British Columbia’s Lower Mainland has taken the lead in enacting bylaws that mandate electric vehicle charging infrastructure in multi-unit residential complexes, but other Canadian provinces and territories are poised to catch up—except for Manitoba, New Brunswick, Prince Edward Island, and Nunavut.
That’s the takeaway from a report prepared by Electric Autonomy Canada, compiling regulatory changes across Canada that ensure buildings are EV-ready.
A lack of at-home chargers is a big hurdle to wider EV adoption, the industry news digest explains, and it’s especially a deterrent for Canadians who live in multi-unit residential buildings (MURBs) like condos, apartment buildings, strata, or townhomes, where they may not have full control over infrastructure decisions.
A dearth of federal policy on EV charging access in MURBs puts the onus on provinces and municipalities to mandate it through building code regulations, Electric Autonomy says. And while momentum has grown over the last year, there is still much work to be done in many provinces. EV autonomy has just introduced a bylaw tracker as a guide to Canadian jurisdictions’ initiatives to make MURBs, condos, and stratas EV-ready.
British Columbia is Canada’s epicentre for regulatory changes when it comes to MURBs. In April, the provincial government amended the Strata Property Act so it “requires strata owners to have an electrical planning report for the installation of EV chargers.” Amendments to the act also lowered the minimum number of votes needed to approve costs and changes to properties to install EV infrastructure, EA says.
At the local level, Kamloops has joined 21 other B.C. cities in introducing building code changes to mandate EV charging facilities in new construction. As of January 1, 2023, all new residential buildings in Kamloops must have electrical infrastructure to support Level 2 EV charging for at least one parking space per unit.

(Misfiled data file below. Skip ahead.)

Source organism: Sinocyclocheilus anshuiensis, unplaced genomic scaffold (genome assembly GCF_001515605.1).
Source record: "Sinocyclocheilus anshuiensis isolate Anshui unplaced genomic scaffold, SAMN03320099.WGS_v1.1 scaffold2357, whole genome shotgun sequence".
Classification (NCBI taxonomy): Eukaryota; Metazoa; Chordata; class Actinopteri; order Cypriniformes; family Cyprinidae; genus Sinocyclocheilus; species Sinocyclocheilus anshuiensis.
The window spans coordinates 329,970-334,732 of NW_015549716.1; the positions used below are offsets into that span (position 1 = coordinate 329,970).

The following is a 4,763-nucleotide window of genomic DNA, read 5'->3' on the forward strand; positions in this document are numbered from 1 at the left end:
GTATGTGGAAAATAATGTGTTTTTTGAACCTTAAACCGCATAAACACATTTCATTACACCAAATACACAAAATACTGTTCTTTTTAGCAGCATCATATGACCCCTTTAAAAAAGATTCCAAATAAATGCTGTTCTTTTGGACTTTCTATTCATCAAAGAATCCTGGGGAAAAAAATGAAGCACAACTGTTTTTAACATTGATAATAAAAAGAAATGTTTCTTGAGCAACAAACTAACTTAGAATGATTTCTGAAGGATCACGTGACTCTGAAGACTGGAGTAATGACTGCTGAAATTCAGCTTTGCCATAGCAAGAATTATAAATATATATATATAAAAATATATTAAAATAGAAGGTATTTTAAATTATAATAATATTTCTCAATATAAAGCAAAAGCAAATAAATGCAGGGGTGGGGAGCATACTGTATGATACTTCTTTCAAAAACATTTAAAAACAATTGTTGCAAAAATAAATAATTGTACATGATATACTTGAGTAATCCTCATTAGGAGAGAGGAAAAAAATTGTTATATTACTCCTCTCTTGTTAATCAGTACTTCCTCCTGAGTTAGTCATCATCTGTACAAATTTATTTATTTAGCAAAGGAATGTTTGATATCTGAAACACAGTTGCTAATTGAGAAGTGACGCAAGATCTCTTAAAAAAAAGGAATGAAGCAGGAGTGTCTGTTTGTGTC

The zoning bylaw change also requires buildings over three storeys high to show an “EV-capable plan” before construction begins. Kamloops and another relatively small city, Nelson, are outliers in a pattern where municipal EV mandates for MURBs are limited to the population-dense Lower Mainland and southern Vancouver Island—and nowhere else in the province for now.
Ontario municipalities are also plugging into MURB EV support, with multiple jurisdictions “adding, or looking at adding” EV infrastructure to buildings since Electric Autonomy released its first report in May, 2022.
Since then, Ajax, Kitchener, and Waterloo have joined Toronto in mandating various proportions of EV charging stations in new MURBs. Toronto has required that all residential parking spaces for dwelling units located in apartment buildings, mixed-use buildings, and multiple dwelling unit buildings, but not visitor parking, include an outlet capable of providing at least Level 2 charging to the space.
Cambridge, Whitby, Hamilton, and Mississauga, continue their progress towards such mandates.
Councillor Scott Hamilton told Cambridge Today the issue had come before elected officials a few times. “I’m not calling out any developer specifically, but there can be hundreds and hundreds of proposed parking spots and the question is how many of these have electric charging stations, and the answer typically is ‘none’,” he said.